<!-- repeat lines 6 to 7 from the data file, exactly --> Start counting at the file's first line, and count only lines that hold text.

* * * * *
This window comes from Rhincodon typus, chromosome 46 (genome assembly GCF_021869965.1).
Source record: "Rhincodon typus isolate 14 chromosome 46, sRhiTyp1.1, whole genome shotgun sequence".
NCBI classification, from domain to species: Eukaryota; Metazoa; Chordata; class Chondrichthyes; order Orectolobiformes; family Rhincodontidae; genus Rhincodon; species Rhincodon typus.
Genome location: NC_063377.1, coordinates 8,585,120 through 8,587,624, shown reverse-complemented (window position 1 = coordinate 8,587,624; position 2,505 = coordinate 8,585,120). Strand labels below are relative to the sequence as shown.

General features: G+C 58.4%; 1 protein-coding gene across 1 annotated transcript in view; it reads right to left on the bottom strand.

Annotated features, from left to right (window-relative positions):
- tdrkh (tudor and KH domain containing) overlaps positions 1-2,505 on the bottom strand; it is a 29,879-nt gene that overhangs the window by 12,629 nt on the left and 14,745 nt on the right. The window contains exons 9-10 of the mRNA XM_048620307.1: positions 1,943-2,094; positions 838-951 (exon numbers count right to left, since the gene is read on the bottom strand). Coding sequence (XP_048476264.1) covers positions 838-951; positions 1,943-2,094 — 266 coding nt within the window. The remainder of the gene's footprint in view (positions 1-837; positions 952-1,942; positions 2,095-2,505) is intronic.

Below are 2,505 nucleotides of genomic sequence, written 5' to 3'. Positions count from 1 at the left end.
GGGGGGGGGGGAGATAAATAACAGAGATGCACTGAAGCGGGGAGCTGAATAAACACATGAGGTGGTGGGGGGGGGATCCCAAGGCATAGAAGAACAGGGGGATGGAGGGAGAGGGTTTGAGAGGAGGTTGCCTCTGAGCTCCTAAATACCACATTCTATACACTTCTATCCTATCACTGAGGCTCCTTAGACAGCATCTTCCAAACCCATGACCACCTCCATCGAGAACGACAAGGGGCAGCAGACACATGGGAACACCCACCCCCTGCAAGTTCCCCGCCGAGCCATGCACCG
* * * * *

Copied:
Annotated features, from left to right (window-relative positions):
- tdrkh (tudor and KH domain containing) overlaps positions 1-2,505 on the bottom strand; it is a 29,879-nt gene that overhangs the window by 12,629 nt on the left and 14,745 nt on the right. The window contains exons 9-10 of the mRNA XM_048620307.1: positions 1,943-2,094; positions 838-951 (exon numbers count right to left, since the gene is read on the bottom strand). Coding sequence (XP_048476264.1) covers positions 838-951; positions 1,943-2,094 — 266 coding nt within the window. The remainder of the gene's footprint in view (positions 1-837; positions 952-1,942; positions 2,095-2,505) is intronic.